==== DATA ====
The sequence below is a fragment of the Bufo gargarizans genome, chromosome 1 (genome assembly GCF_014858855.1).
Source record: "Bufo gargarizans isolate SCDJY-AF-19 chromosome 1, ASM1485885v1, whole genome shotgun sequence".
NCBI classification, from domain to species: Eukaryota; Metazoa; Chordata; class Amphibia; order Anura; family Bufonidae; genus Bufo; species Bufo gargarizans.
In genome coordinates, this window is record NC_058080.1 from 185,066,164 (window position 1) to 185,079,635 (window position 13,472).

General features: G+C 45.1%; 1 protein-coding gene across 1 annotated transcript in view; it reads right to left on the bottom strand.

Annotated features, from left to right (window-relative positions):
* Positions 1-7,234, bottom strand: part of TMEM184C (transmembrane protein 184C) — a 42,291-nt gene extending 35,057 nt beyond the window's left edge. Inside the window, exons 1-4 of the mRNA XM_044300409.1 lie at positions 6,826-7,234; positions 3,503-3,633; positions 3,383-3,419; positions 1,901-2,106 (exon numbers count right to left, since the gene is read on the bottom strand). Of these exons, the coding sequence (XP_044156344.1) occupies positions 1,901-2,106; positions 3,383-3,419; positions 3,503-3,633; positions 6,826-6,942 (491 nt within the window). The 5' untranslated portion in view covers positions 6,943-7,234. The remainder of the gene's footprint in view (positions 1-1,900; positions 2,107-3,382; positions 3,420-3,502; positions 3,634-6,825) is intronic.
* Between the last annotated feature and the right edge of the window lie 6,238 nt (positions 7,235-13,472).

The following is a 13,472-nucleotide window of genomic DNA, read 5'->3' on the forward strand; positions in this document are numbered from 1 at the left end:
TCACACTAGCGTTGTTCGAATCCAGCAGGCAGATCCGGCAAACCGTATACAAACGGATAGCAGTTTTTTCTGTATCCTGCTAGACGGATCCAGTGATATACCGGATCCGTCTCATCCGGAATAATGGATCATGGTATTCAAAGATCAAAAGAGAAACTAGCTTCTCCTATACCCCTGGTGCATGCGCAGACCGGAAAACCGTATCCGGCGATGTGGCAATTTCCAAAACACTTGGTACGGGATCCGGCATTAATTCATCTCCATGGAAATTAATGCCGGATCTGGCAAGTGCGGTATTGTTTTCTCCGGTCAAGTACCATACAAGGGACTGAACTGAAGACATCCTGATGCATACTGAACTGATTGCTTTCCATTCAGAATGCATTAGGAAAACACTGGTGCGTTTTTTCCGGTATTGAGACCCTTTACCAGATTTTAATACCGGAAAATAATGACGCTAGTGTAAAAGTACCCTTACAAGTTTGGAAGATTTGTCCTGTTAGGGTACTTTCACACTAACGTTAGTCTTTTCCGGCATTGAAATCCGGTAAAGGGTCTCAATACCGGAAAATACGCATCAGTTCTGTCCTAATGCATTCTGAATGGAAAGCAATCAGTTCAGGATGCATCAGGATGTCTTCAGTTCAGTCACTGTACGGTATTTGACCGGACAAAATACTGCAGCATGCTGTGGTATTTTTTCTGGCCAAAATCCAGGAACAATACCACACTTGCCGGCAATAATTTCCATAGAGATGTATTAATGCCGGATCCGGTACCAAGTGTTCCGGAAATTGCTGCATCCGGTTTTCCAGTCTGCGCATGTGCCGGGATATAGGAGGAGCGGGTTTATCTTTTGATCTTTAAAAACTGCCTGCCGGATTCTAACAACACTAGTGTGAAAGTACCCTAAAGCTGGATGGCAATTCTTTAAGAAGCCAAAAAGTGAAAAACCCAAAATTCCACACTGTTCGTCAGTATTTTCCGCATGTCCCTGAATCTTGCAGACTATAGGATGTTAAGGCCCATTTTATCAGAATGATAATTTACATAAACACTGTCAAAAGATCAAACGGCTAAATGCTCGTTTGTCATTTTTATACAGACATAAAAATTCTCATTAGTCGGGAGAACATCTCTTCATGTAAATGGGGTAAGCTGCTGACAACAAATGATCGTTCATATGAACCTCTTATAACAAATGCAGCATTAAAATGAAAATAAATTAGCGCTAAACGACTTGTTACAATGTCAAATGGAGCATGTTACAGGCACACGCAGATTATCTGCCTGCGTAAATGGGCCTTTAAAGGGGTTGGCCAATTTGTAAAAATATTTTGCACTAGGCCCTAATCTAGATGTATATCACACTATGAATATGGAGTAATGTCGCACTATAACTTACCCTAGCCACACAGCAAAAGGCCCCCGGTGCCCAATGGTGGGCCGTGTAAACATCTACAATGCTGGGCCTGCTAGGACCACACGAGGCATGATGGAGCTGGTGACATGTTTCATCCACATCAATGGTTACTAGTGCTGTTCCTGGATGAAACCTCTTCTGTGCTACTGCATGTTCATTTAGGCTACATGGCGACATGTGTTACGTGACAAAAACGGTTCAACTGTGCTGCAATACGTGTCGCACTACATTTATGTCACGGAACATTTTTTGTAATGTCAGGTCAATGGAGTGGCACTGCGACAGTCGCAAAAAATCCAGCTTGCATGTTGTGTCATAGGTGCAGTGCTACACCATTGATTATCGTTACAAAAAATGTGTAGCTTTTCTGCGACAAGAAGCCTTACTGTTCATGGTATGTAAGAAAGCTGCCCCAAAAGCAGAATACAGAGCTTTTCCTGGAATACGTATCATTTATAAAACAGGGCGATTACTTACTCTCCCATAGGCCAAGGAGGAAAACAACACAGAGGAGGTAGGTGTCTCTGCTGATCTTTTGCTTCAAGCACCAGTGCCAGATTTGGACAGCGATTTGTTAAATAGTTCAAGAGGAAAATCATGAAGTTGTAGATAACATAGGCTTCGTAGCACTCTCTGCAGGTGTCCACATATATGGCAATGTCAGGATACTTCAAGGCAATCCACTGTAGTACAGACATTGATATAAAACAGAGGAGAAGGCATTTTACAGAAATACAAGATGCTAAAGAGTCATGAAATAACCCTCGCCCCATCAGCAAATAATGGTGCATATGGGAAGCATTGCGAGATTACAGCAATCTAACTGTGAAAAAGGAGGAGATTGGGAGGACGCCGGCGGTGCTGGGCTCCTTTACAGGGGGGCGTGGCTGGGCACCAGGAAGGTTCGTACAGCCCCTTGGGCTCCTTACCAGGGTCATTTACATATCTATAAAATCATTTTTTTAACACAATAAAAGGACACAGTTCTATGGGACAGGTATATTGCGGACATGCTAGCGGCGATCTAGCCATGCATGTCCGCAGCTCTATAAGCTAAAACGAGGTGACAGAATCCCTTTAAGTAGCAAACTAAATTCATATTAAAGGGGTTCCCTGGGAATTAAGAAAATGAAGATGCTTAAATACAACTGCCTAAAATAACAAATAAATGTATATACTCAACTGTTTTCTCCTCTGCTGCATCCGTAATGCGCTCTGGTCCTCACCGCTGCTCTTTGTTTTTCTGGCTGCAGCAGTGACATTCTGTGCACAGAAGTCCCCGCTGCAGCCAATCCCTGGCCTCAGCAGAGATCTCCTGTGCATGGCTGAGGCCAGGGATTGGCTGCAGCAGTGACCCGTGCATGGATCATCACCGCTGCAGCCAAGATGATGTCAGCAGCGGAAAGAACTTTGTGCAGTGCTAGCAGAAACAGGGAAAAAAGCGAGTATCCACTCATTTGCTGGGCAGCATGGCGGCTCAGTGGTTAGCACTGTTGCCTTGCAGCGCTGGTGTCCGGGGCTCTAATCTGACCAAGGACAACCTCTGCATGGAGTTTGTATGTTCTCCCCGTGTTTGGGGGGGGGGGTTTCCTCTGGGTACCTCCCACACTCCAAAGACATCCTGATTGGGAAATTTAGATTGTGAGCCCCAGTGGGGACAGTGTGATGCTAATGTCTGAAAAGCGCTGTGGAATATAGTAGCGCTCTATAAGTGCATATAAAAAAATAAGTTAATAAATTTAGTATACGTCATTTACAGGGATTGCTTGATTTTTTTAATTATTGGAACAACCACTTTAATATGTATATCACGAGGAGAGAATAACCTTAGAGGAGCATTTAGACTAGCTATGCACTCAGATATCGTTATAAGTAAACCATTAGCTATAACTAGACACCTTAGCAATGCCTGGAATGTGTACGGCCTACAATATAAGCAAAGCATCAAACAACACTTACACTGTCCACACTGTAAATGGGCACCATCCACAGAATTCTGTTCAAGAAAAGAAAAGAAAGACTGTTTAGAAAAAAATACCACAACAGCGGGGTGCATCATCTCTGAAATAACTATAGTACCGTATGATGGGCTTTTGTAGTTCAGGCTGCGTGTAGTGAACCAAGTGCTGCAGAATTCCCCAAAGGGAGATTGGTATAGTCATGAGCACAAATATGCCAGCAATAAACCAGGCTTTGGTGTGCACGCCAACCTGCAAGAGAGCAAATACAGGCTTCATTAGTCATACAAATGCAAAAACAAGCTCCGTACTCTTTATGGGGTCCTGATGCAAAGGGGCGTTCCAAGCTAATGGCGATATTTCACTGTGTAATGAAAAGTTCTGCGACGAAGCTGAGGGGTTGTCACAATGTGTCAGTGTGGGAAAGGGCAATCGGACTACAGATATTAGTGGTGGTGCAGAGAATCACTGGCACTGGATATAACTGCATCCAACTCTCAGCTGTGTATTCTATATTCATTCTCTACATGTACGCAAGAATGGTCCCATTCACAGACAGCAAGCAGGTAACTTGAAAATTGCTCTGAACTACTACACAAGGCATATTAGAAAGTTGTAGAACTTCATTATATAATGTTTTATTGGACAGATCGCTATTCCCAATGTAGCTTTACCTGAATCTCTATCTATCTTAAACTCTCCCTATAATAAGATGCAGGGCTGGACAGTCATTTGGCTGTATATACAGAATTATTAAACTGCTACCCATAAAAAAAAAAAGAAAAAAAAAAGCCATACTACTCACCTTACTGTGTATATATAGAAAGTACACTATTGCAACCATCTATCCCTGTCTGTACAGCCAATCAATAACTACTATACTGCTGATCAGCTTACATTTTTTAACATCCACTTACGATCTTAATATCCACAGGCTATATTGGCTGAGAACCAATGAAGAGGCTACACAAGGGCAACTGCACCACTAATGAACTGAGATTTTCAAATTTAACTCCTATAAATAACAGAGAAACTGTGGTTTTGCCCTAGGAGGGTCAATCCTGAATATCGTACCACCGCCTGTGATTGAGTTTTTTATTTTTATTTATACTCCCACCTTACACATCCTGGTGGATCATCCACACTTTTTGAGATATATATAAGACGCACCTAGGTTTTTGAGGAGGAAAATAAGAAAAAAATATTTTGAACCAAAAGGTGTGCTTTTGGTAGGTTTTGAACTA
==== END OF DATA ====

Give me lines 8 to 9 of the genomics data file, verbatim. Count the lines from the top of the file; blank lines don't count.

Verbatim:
* Between the last annotated feature and the right edge of the window lie 6,238 nt (positions 7,235-13,472).

The following is a 13,472-nucleotide window of genomic DNA, read 5'->3' on the forward strand; positions in this document are numbered from 1 at the left end: